WAMU established a Community Advisory Board in 1978. Following WAMU’s 30th Anniversary in 1991, station management working with a group of WAMU supporters enlarged and reorganized the board giving it a more formal structure and changing its name to the WAMU Community Council. The Community Council held its first official meeting in January 1992.
The WAMU Community Council’s role and activities are defined in a statement of purpose. It says that the purpose of the council is “to represent the interests of the listening public in regular meetings with the staff and management of WAMU, and to provide appropriate assistance to station staff in carrying out community outreach activities.” The council, which is “solely advisory in nature,” is charged with reviewing station programming and other significant decisions and advising management whether community needs are being met by the station.
Anne Healy, Manager of Community Relations and Special Projects for WAMU,
has worked with the Community Council since its inception in 1992. She says the main focus of the WAMU Community Council has been community ascertainment. The council’s ascertainment activities have evolved over the years, ranging from public forums that addressed community issues to in-house “community dialogues” that bring experts on particular topics to the station to talk with staff. Council member Peter Tannenwald says the dialogues are the most important and successful activity of the council. “The dialogues have brought people in who have sensitized the staff and presented an opportunity for community people to meet and have a discussion or debate. One of the things a station ought to do is stimulate thought about solving problems. Bringing people together for this kind of dialogue – that’s part of our mission.” The council sponsors as many as six dialogues in the course of a year. Topics have ranged from Washington DC area demographics to housing to the role of arts organizations.
Some members of the council have helped with station fundraising projects, but Healy says the council was not intended to be primarily a fundraising body. However, since the mid-1990s, council members have chosen to pool their contributions to make a challenge grant to the station prior to the annual fall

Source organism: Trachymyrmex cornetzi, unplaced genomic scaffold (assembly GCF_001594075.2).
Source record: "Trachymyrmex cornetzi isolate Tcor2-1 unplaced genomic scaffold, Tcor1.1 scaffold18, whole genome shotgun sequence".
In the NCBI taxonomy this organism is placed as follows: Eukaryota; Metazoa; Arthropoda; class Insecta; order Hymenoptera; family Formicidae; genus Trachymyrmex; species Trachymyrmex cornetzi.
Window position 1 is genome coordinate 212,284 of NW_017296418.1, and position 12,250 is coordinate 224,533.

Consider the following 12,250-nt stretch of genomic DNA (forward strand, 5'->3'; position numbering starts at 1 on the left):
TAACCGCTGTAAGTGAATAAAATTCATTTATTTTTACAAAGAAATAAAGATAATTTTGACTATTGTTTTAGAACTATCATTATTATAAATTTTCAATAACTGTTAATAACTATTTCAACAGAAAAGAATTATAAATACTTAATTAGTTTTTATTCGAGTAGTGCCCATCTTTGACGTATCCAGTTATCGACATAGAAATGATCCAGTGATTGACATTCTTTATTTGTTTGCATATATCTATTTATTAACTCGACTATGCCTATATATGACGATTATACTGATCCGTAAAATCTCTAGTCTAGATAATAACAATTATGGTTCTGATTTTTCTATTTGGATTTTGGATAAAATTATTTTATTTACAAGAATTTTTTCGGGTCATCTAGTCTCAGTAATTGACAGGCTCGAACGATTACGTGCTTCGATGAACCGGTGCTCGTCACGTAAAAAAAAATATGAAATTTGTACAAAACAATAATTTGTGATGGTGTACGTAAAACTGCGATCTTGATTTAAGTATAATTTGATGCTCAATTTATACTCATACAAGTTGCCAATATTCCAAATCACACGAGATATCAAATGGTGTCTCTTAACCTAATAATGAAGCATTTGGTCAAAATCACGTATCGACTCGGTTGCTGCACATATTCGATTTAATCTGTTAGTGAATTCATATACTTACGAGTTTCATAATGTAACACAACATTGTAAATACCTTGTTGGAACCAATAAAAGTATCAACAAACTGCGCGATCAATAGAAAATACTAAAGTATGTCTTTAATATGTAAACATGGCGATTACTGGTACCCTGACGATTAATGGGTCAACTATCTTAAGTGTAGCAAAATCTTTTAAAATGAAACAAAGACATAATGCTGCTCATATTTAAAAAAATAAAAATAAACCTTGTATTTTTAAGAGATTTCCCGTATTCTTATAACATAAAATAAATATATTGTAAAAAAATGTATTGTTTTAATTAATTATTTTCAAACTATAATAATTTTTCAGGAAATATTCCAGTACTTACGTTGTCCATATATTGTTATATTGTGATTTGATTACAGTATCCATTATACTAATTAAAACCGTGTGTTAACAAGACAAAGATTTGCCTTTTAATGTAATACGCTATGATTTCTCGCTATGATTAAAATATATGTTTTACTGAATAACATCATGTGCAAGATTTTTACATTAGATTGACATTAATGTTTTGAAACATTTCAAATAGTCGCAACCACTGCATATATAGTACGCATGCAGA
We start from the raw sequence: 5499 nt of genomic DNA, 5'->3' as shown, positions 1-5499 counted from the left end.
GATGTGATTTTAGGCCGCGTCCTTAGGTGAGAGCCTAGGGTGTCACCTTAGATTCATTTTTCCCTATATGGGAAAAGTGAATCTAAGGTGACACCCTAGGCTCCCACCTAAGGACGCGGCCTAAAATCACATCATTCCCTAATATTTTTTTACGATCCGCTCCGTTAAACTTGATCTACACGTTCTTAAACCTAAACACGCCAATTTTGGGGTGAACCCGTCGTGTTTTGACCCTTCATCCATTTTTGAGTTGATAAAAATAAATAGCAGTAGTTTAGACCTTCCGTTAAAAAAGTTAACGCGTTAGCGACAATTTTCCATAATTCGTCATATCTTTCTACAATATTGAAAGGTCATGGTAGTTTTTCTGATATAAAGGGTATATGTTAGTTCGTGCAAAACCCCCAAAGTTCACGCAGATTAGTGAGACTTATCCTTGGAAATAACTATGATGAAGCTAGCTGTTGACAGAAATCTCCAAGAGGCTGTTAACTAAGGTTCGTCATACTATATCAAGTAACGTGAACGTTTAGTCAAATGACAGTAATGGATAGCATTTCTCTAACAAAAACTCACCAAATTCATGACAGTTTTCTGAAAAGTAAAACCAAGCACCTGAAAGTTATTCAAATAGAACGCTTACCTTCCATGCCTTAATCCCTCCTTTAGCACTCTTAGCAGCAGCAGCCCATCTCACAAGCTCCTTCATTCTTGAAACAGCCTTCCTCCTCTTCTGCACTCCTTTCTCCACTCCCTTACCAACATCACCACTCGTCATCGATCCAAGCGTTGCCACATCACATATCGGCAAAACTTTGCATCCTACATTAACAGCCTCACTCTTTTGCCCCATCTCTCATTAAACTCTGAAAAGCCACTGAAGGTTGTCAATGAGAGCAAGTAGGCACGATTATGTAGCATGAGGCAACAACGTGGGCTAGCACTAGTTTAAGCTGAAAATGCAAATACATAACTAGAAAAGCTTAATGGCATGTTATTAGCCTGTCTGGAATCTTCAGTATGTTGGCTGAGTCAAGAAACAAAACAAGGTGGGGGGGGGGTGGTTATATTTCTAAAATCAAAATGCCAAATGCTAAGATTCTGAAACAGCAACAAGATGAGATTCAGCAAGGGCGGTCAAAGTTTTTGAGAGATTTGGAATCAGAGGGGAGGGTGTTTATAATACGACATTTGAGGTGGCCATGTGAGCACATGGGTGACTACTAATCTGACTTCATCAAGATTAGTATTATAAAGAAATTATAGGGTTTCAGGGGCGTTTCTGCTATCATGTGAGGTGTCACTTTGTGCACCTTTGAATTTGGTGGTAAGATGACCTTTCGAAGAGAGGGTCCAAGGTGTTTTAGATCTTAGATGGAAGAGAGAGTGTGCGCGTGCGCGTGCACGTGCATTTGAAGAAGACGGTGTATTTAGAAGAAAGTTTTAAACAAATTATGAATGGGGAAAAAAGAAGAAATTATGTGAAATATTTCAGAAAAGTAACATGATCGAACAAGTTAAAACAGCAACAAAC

on-air fund drive, and many members have made significant additional donations.
The council played an important role in 1992 when WAMU made a change in its afternoon format, removing a bluegrass program and adding a talk program. According to Healy, the council held a special meeting to allow members of the public to voice their concerns over the programming change. She says the meeting gave protesters a chance to be heard and quieted the debate. In 1994, the council also helped rally support for public broadcasting when it was being assailed on Capitol Hill.
Selection of members
The council has a nominating committee that selects candidates for the entire council to vote on. The council recommendations are sent to station management, which makes appointments to the council. Terms are for three years. The immediate past chair serves as an ex-officio member. Members must live within the station’s coverage area and work to “preserve, promote and strengthen” the station’s services. Management expects council members to be contributors to the station at the basic membership level or above.
Healy says it is crucial that the council be diverse. “You not only want your listeners, you want to represent the community at large. You want gender and ethnic balance. You also want a balance between people who are strong supporters and you want some people who have the capacity to give.” She says it is also important to keep the council members informed if they are to carry out their duties effectively.
This report was developed as part of Charting the Territory, SRG's national planning initiative for public radio that is supported by the Corporation for Public Broadcasting and SRG member stations.
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